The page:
I interviewed a fascinating lady the other day. She looks like anyone you would pass in the street, but she has a mental illness.
The story she told me left me with a heavy heart, but I must be honest, for a second, I wondered if she was pulling the wool over my eyes – after all, she looks just like anyone’s mum, a lady behind the counter in a shop, a receptionist.
But, of course, that’s the thing with mental illness. There are no plasters, scars, or stitches and it can happen to any one of us.
So who is this remarkable lady and what was she doing at Buckingham Palace recently?
Well, Mersey Care’s expert by experience, Iris Benson, received an MBE for services to mental health at an official ceremony with HRH Prince Charles.
Mersey Care’s chief executive, Joe Rafferty, said: “Since the day I arrived at the Trust four years ago, Iris has been an immense help to me and fully deserves this recognition. We pride ourselves on working with current and former service users in developing new ways of working and ensuring we set the highest possible standards for patients’ experience.”
Iris told me that going to Buckingham Palace to receive her MBE was a very special day for her and her family.
“But I’d like to think I went as a representative for everyone who has been through or worked in the mental health system,” she said.
The benefits of treatment have made Iris a staunch ambassador for further improvement in mental healthcare and she is a regular contributor to forums and events across Mersey Care.
I was thrilled when she showed me her MBE. With Iris, what you see and hear is what you get. She holds nothing back when she recalls her life of mental health problems as the result of childhood sexual abuse. Her illness is now under control, thanks to the people who are prepared to listen to her problems and help her find solutions.
Lack of schooling gave Iris a poor start in life. She was taught the basics of reading during time at a children’s home and is still working to overcome the handicap to help meet her real appetite for learning and is quick to offer help to others facing similar difficulties.
“One of the things she has to put up with is the stigma and the pain her husband and children go through with the name-calling. ‘Your mother’s a mad woman’ is one of the things that actually made her try to take her own life a few times.”
I was totally involved in this lady’s conversation. She made so much sense. She said the most basic and powerful way to connect to another person with mental health problems is to listen. Perhaps the most important thing that we can give each other is our attention.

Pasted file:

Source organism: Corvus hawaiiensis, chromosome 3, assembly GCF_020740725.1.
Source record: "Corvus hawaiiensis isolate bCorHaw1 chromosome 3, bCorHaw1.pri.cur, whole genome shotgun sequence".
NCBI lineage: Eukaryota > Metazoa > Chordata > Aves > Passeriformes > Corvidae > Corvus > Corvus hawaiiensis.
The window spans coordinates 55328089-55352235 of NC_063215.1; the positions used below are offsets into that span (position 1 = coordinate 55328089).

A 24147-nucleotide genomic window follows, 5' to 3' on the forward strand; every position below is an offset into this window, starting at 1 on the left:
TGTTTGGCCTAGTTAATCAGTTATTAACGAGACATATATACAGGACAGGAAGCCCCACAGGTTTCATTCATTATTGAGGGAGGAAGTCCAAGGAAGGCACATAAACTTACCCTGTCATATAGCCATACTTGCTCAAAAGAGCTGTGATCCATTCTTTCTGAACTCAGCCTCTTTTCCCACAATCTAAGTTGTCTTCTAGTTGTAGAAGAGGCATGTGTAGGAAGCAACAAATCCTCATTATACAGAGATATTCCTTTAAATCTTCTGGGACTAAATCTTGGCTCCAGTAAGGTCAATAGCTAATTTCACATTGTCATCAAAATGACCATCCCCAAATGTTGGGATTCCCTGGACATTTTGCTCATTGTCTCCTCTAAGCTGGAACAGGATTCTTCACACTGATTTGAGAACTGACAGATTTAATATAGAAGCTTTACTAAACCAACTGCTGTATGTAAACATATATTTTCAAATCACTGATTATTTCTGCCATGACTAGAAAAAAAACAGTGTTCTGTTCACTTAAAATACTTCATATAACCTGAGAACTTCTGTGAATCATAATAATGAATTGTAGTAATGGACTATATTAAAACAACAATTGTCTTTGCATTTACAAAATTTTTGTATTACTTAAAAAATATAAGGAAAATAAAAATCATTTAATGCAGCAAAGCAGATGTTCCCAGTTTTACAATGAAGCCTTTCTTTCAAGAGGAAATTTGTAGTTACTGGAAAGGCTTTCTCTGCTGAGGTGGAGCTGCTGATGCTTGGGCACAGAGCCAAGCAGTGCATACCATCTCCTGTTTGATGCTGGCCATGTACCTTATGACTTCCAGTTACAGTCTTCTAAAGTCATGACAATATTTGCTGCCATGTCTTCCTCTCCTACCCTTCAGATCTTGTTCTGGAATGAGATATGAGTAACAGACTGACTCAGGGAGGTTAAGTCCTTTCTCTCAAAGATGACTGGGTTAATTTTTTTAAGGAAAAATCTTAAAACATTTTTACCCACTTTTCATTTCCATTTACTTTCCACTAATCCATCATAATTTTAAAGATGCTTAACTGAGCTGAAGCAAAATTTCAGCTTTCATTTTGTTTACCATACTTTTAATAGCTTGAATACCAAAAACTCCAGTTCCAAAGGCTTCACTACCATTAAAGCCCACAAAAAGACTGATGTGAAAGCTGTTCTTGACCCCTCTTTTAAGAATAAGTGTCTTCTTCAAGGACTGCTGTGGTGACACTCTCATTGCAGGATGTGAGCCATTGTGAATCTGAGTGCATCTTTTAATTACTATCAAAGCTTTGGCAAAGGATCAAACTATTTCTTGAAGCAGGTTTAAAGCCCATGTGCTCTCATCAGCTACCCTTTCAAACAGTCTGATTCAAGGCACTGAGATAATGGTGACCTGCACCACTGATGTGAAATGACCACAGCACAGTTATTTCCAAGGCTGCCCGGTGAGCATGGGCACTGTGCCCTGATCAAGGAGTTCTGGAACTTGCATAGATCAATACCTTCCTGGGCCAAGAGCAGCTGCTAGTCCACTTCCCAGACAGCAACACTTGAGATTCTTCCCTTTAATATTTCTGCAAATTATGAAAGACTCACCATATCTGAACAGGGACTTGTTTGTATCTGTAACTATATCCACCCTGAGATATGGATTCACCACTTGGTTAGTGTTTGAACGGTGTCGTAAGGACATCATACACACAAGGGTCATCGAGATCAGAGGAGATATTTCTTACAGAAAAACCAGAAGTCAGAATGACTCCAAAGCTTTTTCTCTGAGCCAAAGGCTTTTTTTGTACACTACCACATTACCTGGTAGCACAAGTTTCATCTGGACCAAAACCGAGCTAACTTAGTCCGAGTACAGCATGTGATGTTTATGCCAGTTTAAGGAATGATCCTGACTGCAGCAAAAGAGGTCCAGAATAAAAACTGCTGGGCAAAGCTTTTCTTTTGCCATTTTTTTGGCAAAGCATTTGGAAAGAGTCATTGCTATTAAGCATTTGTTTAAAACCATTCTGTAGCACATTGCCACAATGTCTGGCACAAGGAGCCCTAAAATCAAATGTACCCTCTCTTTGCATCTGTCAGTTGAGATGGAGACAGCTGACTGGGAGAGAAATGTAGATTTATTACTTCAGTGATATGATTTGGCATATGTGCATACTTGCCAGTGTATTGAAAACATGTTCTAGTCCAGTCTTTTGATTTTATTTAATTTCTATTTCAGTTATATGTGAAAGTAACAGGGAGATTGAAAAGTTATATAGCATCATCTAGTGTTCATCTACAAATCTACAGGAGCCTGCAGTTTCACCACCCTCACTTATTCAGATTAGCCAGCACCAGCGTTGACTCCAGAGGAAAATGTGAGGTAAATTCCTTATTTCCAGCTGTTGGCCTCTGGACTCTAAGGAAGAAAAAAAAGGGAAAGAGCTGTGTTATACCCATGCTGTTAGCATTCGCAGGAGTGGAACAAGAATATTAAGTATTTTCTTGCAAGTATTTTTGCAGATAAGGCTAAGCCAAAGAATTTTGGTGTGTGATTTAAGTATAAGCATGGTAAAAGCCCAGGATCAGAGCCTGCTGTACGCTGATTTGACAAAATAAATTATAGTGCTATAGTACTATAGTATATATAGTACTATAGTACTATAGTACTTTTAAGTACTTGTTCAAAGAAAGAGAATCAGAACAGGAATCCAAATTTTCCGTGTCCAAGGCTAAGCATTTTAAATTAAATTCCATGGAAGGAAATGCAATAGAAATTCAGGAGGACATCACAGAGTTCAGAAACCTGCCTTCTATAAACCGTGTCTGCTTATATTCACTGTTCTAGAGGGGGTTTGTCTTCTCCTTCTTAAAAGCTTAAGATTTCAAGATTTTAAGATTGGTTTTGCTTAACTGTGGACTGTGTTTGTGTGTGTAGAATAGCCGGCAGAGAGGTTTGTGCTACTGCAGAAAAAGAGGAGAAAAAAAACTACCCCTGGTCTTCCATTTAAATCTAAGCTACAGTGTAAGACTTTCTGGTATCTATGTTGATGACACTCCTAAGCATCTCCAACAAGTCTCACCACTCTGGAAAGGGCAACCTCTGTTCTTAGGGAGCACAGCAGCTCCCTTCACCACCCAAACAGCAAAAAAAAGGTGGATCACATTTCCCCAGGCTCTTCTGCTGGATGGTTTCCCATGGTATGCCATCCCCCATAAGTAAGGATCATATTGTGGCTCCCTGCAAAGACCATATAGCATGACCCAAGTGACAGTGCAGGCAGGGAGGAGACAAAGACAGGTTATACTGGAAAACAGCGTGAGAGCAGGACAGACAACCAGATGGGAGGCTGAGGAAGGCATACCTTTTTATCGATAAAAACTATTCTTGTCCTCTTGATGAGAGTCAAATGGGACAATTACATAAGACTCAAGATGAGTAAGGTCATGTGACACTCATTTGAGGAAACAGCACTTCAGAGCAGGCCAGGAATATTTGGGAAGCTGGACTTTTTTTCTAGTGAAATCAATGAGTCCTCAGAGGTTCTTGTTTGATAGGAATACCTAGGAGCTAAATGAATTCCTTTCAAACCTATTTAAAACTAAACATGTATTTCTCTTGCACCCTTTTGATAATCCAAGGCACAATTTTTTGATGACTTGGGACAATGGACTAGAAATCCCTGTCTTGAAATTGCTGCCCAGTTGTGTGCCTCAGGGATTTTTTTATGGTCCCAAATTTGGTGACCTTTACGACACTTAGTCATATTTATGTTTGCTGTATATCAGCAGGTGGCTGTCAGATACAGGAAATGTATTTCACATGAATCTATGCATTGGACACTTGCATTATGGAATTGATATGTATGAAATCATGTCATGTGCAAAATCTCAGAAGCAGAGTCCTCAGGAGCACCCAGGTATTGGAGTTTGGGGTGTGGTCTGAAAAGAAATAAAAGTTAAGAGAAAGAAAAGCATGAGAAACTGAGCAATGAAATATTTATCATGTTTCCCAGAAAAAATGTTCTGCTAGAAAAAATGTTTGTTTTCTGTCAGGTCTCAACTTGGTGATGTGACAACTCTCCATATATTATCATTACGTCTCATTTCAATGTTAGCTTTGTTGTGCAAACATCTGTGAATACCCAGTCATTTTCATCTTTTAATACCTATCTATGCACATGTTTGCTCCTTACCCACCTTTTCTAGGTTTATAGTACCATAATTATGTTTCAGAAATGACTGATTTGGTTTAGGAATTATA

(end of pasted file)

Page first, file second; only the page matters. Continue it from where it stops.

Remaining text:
A loving silence often has more power to heal and connect than the most well-intentioned words.
Iris went on to say fortunately times are changing and there are staff with the knowledge and patience to listen to people to make sure they get access to the right kind of treatment, although there is still the need to reach out to carers and their families.
She went on to say: “I’ve got a lot to be thankful for with continuing treatment and support from four great children, my granddaughter and many friends – as well as the staff at Mersey Care.
“My children now say they’ve got their mum back.”
But she still has to live with the demons. The voices are still in her head and there’s always a possibility of a relapse, but she said: “I’m keeping the voices at bay”.
Sadly, Iris also self-harms. She doesn’t cut, she burns and never knows when she is doing it to herself. Some of them are so bad she needs skin grafts.
Her mother and those men who abused her have a lot to answer for. I asked how she felt about her mother. She said, surprisingly, even though her mother has passed away: “I still love her, after all she was my mother. I have many visions of her all of the time”.
One of the things she has to put up with is the stigma and the pain her husband and children go through with the name-calling. “Your mother’s a mad woman” is one of the things that actually made her try to take her own life a few times.
I could say so much about this remarkable lady and, in fact, she’s on my programme tonight.
The voices told her she was not worthy of an MBE – they taunt her and make her feel worthless. How wrong they are. I hugged Iris goodbye and didn’t want to let go. I felt so sad that someone had been through so much.
Iris Benson, MBE, it was privilege to meet you!